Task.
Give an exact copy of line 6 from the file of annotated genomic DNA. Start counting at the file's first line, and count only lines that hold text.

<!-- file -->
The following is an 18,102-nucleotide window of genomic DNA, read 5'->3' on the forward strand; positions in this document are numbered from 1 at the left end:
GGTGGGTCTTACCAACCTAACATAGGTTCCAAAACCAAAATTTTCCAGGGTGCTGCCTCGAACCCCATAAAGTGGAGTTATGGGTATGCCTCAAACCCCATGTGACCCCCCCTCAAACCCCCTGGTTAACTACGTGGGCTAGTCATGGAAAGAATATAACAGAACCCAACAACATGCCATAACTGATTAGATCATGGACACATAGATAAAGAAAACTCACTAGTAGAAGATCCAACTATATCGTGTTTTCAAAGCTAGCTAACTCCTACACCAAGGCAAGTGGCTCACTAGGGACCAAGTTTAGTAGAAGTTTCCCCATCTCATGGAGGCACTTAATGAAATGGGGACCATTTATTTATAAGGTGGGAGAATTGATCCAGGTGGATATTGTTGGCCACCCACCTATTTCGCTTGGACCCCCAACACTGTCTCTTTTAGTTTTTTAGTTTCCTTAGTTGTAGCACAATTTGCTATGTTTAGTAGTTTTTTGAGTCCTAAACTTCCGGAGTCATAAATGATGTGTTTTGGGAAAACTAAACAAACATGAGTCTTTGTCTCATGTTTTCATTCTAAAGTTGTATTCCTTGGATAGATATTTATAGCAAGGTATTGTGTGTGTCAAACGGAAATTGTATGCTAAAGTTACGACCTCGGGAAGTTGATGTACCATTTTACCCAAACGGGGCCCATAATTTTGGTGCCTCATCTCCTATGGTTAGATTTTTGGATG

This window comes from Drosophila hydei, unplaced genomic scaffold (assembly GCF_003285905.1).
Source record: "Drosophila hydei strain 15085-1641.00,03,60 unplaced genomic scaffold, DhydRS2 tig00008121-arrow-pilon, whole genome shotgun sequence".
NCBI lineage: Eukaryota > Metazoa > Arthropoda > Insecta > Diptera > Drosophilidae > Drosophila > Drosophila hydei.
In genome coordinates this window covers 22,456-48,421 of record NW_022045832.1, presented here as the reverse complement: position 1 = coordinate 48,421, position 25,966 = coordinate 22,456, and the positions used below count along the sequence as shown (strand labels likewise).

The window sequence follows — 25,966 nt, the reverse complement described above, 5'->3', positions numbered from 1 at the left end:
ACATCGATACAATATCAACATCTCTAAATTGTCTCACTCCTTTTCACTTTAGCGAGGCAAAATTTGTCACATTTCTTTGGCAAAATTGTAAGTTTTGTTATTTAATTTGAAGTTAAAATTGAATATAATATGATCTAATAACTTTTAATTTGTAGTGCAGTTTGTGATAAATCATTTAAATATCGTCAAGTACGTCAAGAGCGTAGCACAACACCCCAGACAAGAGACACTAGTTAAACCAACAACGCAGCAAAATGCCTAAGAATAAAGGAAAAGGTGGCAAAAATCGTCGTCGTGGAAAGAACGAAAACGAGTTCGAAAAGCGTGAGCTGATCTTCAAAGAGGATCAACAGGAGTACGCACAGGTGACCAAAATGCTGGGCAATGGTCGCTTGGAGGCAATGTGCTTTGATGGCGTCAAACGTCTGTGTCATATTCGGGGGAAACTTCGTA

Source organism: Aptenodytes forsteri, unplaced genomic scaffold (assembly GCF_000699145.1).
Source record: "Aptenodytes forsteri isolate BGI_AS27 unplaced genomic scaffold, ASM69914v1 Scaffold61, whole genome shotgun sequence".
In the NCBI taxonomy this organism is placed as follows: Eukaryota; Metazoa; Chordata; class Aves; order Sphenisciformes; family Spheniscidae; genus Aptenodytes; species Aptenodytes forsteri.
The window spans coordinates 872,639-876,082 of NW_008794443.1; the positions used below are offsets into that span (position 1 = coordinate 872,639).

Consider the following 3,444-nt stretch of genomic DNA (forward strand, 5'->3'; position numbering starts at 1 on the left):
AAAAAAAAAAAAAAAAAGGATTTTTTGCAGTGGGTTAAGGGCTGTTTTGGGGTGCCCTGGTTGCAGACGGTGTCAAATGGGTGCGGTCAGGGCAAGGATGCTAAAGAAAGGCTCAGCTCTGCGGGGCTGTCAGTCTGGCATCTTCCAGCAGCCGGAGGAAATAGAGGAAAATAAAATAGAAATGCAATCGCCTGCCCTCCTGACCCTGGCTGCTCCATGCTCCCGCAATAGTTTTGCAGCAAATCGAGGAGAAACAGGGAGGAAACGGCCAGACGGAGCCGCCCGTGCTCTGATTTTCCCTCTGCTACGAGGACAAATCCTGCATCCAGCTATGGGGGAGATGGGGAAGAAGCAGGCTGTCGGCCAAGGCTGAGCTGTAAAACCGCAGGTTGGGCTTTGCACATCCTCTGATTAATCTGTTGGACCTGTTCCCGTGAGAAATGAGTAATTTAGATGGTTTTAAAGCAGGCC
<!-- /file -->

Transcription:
In genome coordinates this window covers 22,456-48,421 of record NW_022045832.1, presented here as the reverse complement: position 1 = coordinate 48,421, position 25,966 = coordinate 22,456, and the positions used below count along the sequence as shown (strand labels likewise).